The discussion stimulates another question for me: How do you select the teachers to participate? Or do they volunteer? Who are they? I would be curious to know what motivates them to take on this very promising and challenging approach to learning and who fares best in the training and implementation.

  • Icon for: Meghan Welch

    Meghan Welch

    Presenter
    May 18, 2016 | 01:21 p.m.

    The school was selected because of it’s proximity to GSU and Ga Tech and previous partnerships. In addition, the administration is in support of STEAM integration and on board with PBL curriculum development. All of the teachers in 3rd-5th are part of the project. It is a challenging approach ;). We have felt more success and buy-in from the teachers as they have experienced success with their students (we started in Jan ’15).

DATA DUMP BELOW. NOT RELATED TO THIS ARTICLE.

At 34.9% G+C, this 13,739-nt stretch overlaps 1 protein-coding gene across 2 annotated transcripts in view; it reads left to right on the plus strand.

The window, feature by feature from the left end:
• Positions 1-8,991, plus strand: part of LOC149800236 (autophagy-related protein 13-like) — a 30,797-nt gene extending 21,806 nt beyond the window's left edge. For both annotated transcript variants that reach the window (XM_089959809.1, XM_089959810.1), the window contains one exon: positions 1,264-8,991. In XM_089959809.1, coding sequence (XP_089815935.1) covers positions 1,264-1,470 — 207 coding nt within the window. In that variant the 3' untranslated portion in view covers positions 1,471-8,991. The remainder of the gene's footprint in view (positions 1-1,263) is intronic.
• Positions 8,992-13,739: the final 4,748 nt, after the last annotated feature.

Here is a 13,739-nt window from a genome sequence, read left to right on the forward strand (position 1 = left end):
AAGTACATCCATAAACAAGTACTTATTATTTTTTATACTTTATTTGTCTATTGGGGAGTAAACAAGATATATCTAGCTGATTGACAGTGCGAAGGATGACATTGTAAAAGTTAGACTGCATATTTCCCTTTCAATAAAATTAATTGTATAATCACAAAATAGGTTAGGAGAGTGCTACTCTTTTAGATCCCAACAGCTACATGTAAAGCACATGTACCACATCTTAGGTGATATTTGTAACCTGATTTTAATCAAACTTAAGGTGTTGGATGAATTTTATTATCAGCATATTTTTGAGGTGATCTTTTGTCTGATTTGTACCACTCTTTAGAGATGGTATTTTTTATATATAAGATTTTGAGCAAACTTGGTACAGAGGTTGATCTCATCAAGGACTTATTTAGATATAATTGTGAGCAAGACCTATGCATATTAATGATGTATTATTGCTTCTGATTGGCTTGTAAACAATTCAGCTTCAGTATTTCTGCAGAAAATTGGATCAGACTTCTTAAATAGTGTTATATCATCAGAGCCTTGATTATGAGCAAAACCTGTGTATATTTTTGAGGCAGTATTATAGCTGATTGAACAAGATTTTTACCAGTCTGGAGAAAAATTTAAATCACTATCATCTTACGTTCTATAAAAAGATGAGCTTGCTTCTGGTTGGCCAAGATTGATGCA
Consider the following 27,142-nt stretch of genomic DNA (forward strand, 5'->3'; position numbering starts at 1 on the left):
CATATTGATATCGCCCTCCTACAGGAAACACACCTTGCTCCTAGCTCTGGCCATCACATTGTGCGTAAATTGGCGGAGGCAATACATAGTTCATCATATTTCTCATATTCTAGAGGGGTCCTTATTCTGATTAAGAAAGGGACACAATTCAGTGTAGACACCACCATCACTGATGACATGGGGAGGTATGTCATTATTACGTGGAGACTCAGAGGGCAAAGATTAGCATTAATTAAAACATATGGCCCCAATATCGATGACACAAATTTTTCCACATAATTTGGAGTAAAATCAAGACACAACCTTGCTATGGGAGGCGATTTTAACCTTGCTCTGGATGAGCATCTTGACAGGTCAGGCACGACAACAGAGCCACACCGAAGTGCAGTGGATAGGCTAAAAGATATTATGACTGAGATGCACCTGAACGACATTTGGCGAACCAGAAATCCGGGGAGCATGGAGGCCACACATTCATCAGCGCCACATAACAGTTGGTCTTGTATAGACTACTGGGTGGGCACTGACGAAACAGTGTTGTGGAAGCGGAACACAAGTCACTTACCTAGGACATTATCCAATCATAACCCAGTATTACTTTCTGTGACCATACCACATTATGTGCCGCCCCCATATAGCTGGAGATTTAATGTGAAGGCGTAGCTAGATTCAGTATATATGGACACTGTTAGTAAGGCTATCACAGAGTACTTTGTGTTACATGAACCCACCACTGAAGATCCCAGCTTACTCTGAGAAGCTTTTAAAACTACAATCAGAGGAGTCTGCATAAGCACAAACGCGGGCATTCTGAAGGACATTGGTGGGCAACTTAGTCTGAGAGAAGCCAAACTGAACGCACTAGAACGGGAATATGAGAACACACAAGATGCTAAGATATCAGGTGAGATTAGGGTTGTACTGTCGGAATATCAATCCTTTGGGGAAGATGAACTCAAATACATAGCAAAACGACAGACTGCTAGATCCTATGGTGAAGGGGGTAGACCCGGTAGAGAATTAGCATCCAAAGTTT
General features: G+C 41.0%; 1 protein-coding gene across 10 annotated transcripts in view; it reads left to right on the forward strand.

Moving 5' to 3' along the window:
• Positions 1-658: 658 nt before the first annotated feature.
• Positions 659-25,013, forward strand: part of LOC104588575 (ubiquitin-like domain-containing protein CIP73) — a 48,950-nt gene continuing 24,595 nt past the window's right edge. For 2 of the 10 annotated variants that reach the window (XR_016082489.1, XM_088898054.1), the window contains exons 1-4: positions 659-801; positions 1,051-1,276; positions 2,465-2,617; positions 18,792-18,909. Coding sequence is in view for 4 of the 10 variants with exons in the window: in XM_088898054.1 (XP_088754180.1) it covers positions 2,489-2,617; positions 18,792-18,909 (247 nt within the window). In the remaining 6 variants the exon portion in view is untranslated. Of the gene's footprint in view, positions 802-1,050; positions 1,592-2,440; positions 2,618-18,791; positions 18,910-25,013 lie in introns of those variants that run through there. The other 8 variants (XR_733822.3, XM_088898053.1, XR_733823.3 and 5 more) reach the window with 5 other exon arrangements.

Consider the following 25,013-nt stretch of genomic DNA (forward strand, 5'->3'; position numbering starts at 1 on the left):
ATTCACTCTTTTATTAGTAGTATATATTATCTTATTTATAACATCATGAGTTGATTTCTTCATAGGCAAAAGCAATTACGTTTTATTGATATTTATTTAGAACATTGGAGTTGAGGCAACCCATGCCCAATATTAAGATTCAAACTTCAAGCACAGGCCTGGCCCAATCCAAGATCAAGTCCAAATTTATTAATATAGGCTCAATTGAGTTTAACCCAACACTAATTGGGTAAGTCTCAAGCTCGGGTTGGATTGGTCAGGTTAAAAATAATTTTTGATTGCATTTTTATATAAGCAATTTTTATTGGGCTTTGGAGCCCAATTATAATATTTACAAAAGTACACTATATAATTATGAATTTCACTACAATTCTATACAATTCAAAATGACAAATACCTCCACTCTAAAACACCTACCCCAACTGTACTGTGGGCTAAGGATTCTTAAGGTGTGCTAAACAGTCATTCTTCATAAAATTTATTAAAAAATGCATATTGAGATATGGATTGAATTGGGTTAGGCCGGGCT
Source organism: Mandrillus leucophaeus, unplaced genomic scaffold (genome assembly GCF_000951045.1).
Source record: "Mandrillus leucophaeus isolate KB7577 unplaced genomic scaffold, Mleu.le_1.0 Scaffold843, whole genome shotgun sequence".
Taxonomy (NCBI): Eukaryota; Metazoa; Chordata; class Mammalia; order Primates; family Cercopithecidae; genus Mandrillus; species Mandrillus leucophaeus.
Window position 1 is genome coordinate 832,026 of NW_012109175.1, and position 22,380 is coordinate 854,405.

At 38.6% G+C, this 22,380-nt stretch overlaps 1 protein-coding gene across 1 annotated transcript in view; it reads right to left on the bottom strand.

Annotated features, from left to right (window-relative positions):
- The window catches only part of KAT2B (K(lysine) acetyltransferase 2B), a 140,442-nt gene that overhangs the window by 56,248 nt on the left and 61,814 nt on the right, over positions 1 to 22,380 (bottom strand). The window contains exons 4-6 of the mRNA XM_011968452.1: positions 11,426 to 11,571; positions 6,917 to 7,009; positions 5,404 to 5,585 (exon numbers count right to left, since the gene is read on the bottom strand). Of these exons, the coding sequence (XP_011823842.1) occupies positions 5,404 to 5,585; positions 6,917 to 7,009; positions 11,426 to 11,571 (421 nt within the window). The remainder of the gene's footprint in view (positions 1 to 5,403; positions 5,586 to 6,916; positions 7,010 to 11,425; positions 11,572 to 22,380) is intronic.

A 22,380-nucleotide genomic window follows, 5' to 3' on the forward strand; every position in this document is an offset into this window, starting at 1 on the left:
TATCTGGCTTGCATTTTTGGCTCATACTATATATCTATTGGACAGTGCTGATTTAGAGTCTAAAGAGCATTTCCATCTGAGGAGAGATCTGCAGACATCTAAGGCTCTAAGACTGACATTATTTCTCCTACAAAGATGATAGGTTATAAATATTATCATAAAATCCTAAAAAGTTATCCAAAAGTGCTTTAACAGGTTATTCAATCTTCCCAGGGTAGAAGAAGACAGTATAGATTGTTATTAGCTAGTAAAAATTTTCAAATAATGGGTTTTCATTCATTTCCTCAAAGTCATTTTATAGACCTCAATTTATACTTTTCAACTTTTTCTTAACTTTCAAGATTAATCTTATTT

• Icon for: Vivian Guilfoy

    Vivian Guilfoy

    Facilitator
    May 19, 2016 | 12:35 p.m.

    Look forward to learning more as the program grows.

  • Icon for: Annmargareth Marousky

    Annmargareth Marousky

    Computer Science Coordinator
    May 22, 2016 | 11:19 a.m.

    We’re going to be starting our PD for our 3rd – 5th integrated PBL?STEM units this Aug in 9 schools for the 16-17 year. Could you share the outline / agenda of the PDs you did? I think it would be interesting to see how you handled and formed your PD to increase teacher understanding and buy in.

  • Icon for: Annmargareth Marousky

    Annmargareth Marousky

    Computer Science Coordinator
    May 22, 2016 | 11:19 a.m.